Sima laughs long and hard at this, and lit­er­ally shakes her head at the memory. It’s a won­der­ful moment, in a con­ver­sa­tion that has me grin­ning pretty much from begin­ning to end.

I think you’ve got to be a bit mad to even try to make a film. I know every­one says that about whatever their job is, but in film, I genu­inely think it’s true. I mean, what it takes to put a film togeth­er… it’s prac­tic­ally aut­ist­ic levels of per­sever­ance and focus. And then there’s the actu­al mak­ing of it, and all that, for this incred­ibly insec­ure, unstable life. It’s amaz­ing to me that people want to do it. But here we are, run­ning a film school, turn­ing away 80 per­cent of the people who apply.

Sima-7            “I think the stu­dents get that edge-of-the-seat feel­ing. Once they’re here, they have to know that any­thing could hap­pen, and that a pro­ject could present itself at any minute. Because that’s real world in film. The phone rings, or the weath­er changes, and everything’s on. So we try to get them ready for that. And that’s not really some­thing you can teach, but if it’s already in them, I reck­on you can devel­op it, encour­age it, hone it.”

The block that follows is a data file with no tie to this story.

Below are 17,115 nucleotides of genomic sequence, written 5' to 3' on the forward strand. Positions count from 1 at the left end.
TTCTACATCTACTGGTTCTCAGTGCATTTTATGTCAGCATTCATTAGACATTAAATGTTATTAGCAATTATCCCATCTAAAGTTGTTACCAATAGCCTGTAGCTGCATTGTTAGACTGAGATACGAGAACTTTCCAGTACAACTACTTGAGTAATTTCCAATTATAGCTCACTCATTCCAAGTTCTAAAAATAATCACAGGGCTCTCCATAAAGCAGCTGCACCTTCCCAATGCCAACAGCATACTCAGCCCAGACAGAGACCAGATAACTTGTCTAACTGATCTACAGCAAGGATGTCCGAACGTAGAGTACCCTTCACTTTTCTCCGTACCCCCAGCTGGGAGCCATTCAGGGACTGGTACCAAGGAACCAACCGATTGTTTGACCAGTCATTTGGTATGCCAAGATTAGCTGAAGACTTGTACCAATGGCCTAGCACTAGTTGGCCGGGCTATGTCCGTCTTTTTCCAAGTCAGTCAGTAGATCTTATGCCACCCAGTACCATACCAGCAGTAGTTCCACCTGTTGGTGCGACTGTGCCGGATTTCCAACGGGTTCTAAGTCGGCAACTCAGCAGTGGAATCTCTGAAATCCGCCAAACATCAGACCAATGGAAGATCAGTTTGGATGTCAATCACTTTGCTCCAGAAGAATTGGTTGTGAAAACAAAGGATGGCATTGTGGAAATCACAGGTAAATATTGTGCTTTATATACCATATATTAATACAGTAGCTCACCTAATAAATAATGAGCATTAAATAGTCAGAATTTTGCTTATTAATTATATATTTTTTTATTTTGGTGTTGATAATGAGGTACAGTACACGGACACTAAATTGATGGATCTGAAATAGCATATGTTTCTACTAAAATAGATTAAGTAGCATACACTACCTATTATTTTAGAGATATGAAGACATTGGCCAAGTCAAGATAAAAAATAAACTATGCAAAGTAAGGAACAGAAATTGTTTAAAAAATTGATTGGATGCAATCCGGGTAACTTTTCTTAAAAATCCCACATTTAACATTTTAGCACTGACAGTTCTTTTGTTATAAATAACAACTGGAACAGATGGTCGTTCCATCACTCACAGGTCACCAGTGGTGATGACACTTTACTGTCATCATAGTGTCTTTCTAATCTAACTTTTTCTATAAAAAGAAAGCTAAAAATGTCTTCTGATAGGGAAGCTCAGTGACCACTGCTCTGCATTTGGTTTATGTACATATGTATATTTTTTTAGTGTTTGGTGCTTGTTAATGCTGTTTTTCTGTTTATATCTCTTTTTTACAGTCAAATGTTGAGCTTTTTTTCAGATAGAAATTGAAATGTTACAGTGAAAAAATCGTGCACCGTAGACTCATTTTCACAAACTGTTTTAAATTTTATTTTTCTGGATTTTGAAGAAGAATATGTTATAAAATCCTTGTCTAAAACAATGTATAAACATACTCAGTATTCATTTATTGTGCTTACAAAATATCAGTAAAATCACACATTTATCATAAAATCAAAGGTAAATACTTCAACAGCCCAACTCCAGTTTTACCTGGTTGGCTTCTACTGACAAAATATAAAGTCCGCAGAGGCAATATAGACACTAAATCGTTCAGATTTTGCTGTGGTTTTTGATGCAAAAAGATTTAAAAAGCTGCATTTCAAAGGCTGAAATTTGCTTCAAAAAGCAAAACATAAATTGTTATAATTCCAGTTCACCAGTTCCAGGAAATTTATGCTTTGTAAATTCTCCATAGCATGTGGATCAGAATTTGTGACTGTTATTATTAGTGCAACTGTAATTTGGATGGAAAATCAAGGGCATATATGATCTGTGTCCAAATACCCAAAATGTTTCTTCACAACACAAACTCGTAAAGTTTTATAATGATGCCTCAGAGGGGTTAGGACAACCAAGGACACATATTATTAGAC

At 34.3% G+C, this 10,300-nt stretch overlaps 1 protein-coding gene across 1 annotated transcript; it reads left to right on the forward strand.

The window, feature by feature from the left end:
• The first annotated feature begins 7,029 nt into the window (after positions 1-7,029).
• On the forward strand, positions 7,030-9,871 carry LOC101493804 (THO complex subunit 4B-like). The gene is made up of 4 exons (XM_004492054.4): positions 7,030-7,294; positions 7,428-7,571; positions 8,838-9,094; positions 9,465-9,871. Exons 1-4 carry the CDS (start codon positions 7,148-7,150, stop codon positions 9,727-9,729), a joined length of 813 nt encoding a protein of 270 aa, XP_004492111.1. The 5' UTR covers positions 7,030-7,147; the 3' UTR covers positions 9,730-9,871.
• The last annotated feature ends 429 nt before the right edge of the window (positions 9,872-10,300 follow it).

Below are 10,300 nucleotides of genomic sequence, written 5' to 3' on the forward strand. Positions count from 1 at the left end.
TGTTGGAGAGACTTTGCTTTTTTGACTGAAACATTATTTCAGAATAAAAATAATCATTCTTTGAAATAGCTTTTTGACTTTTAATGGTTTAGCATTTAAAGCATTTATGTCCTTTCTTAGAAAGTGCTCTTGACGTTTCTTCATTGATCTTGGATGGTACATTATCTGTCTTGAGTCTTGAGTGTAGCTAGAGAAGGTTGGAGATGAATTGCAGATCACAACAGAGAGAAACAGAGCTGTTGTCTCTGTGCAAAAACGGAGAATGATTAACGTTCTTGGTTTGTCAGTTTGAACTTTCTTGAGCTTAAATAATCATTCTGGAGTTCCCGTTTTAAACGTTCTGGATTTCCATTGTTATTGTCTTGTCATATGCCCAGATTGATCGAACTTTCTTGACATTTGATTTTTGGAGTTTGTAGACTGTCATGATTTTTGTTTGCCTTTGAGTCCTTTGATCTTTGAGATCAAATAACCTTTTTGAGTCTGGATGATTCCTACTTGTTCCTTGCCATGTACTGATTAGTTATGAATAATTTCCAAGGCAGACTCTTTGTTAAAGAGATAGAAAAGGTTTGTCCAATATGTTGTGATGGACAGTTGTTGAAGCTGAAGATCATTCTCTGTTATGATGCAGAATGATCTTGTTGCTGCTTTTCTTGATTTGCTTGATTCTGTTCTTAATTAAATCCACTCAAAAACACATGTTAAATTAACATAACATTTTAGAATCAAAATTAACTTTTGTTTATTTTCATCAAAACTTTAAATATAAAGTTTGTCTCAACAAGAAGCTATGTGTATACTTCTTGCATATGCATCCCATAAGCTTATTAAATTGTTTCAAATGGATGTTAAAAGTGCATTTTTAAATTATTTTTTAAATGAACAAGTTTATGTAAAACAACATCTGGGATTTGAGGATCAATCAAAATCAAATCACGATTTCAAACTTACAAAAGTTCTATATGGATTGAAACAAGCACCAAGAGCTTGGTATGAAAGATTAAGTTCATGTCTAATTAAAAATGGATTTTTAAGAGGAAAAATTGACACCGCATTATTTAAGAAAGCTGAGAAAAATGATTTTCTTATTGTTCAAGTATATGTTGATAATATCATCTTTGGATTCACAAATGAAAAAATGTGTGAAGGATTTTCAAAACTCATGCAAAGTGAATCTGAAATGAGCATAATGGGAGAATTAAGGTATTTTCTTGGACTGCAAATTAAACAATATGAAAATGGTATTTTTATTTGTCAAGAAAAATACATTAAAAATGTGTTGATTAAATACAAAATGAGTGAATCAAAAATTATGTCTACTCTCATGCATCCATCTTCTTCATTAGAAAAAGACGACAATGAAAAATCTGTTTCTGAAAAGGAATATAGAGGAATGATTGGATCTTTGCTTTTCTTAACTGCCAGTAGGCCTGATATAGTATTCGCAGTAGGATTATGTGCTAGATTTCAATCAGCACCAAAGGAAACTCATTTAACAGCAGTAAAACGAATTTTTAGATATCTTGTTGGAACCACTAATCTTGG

Sima has that envi­able strength that comes, I think, from being raised in a large and ram­bunc­tious fam­ily, of being a child from a vil­lage — wheth­er it’s the vil­lage in Sam­oa, or a vil­lage of the spir­it that she car­ries wherever she goes. And also a strength that comes from grow­ing up in New­town and south Wel­ling­ton, hanging with the tough kids and the brawl­ers, at a time when the city could be a lot more dan­ger­ous than it is now… (“You lit­er­ally knew which gang had which pub. Tell that to the kids in Cour­tenay Place now. Hah!”) In a theatre, or on her own film sets, she brings com­munity with her, and she seems to cre­ate it where she works. It’s a fab­ulous gift. I can’t help but envy these stu­dents a little.